Mixing religion and philosophy always leads to no where. As a Muslim, I look to the revealed book Quran and to our Prophet Muhammad (peace and blessings of God on him) or Hadith the sayings of the Prophet himself. Imaan, which can be loosely translated as Faith was taught to us through angle Jibraeel as “belief in one God, belief in Prophets, belief in angles, belief in His books which were revealed to Prophets, and the day of judgement. Rest is a way to this truth. Hope you get there.
Hebrews 11 starts with a definition of faith- “faith is confidence in what we hope for and assurance about what we do not see” (Hebrews 11:1). A common stereotype of Christianity is that Christians “live by faith not fact,” and that Christians are unintelligent because of faith, believing in childish things. However, Biblical hope is much different than the way hope is expressed in today’s society. Biblical hope is an expression of something that will happen in the future. It has a certainty that one will build their life’s foundation on top of. Thus, hope is rooted in salvation. Once faith becomes the basis of what someone believes, then one’s actions will reflect as much. Faith becomes more than just a belief, but a driving force behind every action one makes.
In today’s society, it is very important to have strong faith, firm belief in what you believe. The author of Hebrews defines faith as, “being sure in what we believe in.” This is important because Christians have a very negative stereotype and stigma, causing non-believers to occasionally lash out towards believers. Faith allows the believer to stand strong within these occurrences and exercise Christ-like qualities, such as, ‘loving your neighbor as you love yourself.” In today’s society, loving your neighbor can be a very difficult thing to accomplish, without compromising one’s personal beliefs that you hold true. Being judgmental of others, alienates one from accomplishing what they are called to do by God.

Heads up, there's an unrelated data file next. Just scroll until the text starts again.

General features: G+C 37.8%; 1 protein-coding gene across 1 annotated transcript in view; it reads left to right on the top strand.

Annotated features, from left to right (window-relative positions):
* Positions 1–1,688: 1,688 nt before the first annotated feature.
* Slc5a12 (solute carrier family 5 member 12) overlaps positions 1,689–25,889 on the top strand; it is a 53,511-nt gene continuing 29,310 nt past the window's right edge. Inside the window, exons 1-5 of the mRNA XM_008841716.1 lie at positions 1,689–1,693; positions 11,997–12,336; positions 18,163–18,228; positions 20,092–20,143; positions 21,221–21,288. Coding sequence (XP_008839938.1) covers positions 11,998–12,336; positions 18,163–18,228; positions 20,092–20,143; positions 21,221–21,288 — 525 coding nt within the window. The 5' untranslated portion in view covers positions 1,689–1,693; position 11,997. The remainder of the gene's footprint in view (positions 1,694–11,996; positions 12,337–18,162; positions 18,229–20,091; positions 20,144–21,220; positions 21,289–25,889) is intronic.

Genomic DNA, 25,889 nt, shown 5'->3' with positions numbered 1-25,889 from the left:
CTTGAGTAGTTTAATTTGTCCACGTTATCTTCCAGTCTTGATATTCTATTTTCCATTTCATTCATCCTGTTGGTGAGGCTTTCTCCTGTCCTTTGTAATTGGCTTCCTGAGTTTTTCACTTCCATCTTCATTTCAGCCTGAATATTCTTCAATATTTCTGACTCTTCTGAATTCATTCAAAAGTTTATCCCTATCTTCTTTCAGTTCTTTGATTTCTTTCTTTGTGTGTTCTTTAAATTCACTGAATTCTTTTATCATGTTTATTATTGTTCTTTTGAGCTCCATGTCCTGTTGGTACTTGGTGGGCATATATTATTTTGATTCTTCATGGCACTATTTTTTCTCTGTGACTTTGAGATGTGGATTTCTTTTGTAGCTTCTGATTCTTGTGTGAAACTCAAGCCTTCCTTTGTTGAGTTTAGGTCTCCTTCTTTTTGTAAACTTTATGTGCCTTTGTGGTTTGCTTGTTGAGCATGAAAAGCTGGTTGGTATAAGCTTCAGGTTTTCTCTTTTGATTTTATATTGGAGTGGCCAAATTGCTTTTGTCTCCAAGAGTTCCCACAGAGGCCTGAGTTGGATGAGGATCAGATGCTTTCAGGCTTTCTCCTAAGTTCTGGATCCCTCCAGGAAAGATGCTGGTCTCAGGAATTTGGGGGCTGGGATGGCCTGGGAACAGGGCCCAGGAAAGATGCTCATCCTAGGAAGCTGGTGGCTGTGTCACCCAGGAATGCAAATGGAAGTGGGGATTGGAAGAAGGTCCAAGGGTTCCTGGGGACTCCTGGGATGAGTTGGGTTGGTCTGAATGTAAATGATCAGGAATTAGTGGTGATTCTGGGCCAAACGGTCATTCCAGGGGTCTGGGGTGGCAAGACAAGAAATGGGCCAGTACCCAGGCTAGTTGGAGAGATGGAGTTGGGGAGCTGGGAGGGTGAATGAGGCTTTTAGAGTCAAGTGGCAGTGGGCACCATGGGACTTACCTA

Jobes explains this faith by saying that “Biblical faith can claim a confidence beyond one’s own experience because it rests in the character of God, of which there is nothing more certain and constant” (p. 48). This whole idea of being sure of our faith is because God is faithful, and so when we trust in Him, we are able to trust in what He says and what He does. We know that God is faithful because of all the times He proved that to us, such as saving Noah and his family (Genesis 6-9), when He saved Daniel from the lions den in Daniel 6, and all of the many times he saved Israel from war and slavery, despite their sins. Because God has always been faithful, one can trust that He sent Jesus to die for our sins as well.
Another thing that Jobes points out is the idea that the people mentioned in Hebrews 11 all acted on their faith in some way. Abel “offered” a sacrifice (vs. 4); Enoch “pleased God” (vs. 5); Abraham “obeyed” (v. 8), and so on. As Jobes says, “Clearly the faith in view is not a mere intellectual assent to a set of doctrines, but a complete trust in God that energizes one’s actions and decisions in life” (p. 49). It is not enough to simply claim that you have faith. True faith will be apparent in one’s life because one will actually live out what God commands. So even though faith is “the conviction of things not seen” (Hebrews 1:1), that faith will be seen in those who follow Christ.